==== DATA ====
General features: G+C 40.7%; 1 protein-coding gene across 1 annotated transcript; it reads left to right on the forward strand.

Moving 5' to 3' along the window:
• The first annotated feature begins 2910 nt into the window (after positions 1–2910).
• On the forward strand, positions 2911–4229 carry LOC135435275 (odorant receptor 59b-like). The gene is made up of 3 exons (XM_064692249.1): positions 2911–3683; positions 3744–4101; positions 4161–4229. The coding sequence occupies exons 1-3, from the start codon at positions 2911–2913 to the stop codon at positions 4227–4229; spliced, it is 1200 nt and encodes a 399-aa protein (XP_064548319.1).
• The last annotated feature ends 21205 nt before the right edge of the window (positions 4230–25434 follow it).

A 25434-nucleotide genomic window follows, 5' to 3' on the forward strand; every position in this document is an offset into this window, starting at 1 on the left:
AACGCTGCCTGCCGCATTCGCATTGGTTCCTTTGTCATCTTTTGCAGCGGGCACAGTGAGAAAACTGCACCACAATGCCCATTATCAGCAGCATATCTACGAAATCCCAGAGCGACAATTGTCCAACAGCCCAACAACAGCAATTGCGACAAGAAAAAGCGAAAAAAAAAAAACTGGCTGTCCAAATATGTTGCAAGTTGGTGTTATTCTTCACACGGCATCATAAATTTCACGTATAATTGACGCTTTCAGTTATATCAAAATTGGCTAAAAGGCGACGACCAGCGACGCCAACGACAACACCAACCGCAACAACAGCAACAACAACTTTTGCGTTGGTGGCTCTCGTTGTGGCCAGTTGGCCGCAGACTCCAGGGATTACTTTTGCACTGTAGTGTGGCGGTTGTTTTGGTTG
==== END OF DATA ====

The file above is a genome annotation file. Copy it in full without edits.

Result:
General features: G+C 40.7%; 1 protein-coding gene across 1 annotated transcript; it reads left to right on the forward strand.

Moving 5' to 3' along the window:
• The first annotated feature begins 2910 nt into the window (after positions 1–2910).
• On the forward strand, positions 2911–4229 carry LOC135435275 (odorant receptor 59b-like). The gene is made up of 3 exons (XM_064692249.1): positions 2911–3683; positions 3744–4101; positions 4161–4229. The coding sequence occupies exons 1-3, from the start codon at positions 2911–2913 to the stop codon at positions 4227–4229; spliced, it is 1200 nt and encodes a 399-aa protein (XP_064548319.1).
• The last annotated feature ends 21205 nt before the right edge of the window (positions 4230–25434 follow it).

A 25434-nucleotide genomic window follows, 5' to 3' on the forward strand; every position in this document is an offset into this window, starting at 1 on the left:
AACGCTGCCTGCCGCATTCGCATTGGTTCCTTTGTCATCTTTTGCAGCGGGCACAGTGAGAAAACTGCACCACAATGCCCATTATCAGCAGCATATCTACGAAATCCCAGAGCGACAATTGTCCAACAGCCCAACAACAGCAATTGCGACAAGAAAAAGCGAAAAAAAAAAAACTGGCTGTCCAAATATGTTGCAAGTTGGTGTTATTCTTCACACGGCATCATAAATTTCACGTATAATTGACGCTTTCAGTTATATCAAAATTGGCTAAAAGGCGACGACCAGCGACGCCAACGACAACACCAACCGCAACAACAGCAACAACAACTTTTGCGTTGGTGGCTCTCGTTGTGGCCAGTTGGCCGCAGACTCCAGGGATTACTTTTGCACTGTAGTGTGGCGGTTGTTTTGGTTG